During the reign of the Khmer Rouge in Cambodia (1975-1979), under the leadership of Pol Pot, millions of Cambodians died. He was intensely concerned with the murder of artists and intellectuals and attempted to destroy Cambodian culture, which had existed for thousands of years. Dancers were one of the brutal leader's main targets; it is believed that 90% of Cambodian dancers were eradicated. In 1980, the remnants of the dancers regrouped; later that year, the School of Fine Arts reopened. Today, "Dance, the Spirit of Cambodia" is a project of the Royal University of Fine Arts, which is based in Phnom Penh. The company performs under the artistic direction of Proeung Chhieng, who is also vice rector and dean of choreographic arts at the Royal University.
In its initial stages, the gorgeous costumes in which the exotic performers of "Robam Aspara" are encased immediately beguile as three beautiful ladies are seen in statuesque poses on pedestals. They represent asparas (celestial dancers). Their leader—known as Mera, a mythical ancestor of the Cambodian people—comes ever so slowly forward, and we are immediately transported to the carved figures of the Celestials of Ankor Wat, the unique temple complex that dates from 1150. Mera, interpreted by Sok Sokhoeun, embraces a compendium of figures typical of the Cambodian dance, which requires enormous control and balance. Since hand and foot movements are alien to Western eyes, they may also appear to be simple. But the hand movements in themselves, with the fingers at times flexed all the way back onto the arm, would indicate why training of youngsters begins at age six.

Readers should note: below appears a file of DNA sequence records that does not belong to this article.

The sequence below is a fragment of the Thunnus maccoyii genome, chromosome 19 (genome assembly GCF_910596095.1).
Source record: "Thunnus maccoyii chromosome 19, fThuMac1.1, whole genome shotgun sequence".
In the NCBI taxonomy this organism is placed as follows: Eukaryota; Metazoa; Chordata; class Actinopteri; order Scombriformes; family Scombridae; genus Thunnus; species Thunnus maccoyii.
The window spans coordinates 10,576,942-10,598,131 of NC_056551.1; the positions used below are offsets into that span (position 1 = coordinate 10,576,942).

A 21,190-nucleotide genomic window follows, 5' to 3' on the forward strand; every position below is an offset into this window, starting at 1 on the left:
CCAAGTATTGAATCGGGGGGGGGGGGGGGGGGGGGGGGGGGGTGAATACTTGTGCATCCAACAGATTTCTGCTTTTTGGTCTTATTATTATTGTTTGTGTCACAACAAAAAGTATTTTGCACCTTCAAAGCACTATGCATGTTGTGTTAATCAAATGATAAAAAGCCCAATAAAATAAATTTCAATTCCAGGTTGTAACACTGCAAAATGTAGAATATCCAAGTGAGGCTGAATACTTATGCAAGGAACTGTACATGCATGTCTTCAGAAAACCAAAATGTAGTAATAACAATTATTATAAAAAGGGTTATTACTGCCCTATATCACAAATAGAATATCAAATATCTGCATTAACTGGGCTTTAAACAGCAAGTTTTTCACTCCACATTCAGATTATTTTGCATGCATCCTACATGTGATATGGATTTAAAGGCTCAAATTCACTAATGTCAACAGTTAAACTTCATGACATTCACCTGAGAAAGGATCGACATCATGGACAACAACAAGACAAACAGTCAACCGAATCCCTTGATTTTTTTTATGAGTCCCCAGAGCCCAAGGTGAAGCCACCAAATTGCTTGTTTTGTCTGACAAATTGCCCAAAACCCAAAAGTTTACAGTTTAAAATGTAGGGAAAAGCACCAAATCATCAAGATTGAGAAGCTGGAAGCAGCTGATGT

Those who are accustomed to the extensive fouette turns executed by ballet dancers may not be impressed by the Cambodians slowly pivoting around on one leg and then holding an extensive pose on the turning leg. But if anyone is inclined to believe that these movements are facile, let them try them themselves and then see how far they can fall. Nor would we encourage anyone to attempt those fingers extended all the way back to the arms. They might end up with fractured wrists.
Ms. Sokhoeun was soon joined by the other asparas in similar figures, which may be considered repetitious, but are studies in perception and depth that few occidentals could emulate.
In the beginning, dance in Cambodia may have been the sole art performed by women. "Robam Tunsaong," however, is the story of a hunter ordered by a king to capture a wild ox, and it affords the opportunity to see some highly virtuoso dance by two men portraying the oxen, who manage by their tactics to evade capture. Their flexibility from the knees while performing in crouching animal-like positions and runs was unbelievable. Their resiliency was matched within memory solely by the Russian folk dancers of the Moiseyev company, here recently performing as various Ukranian Gopaks.
Ourn Sophon and Sok Tong were the bravura pair emulating the oxen. Also sharing in the virtuoso aspects were Nguon Sam Ath as the Bumble Bee circling the animals, Yann Borin as Hunter and Singer, and Nou Sokha as Tiger and Drummer.
A truly unique musical interlude not seen here previously, "Solo Opakar," was offered by Nol Soboun playing a variety of reed instruments.
The second half of the program commenced with "Chhayam," a processional of raucous clowns, who come down the aisle from the rear of the theatre. When they come onto the stage, we are regaled by delightful clown acts accompanied by some robust percussion. The comedy is accented by drums, gongs, cymbals, and clackers. This is also a dance where the men display some incredible stunts. Only one woman appears with them, and she has little to do except act wide-eyed at the carryings on, flirt a bit, and generally stay out of the way.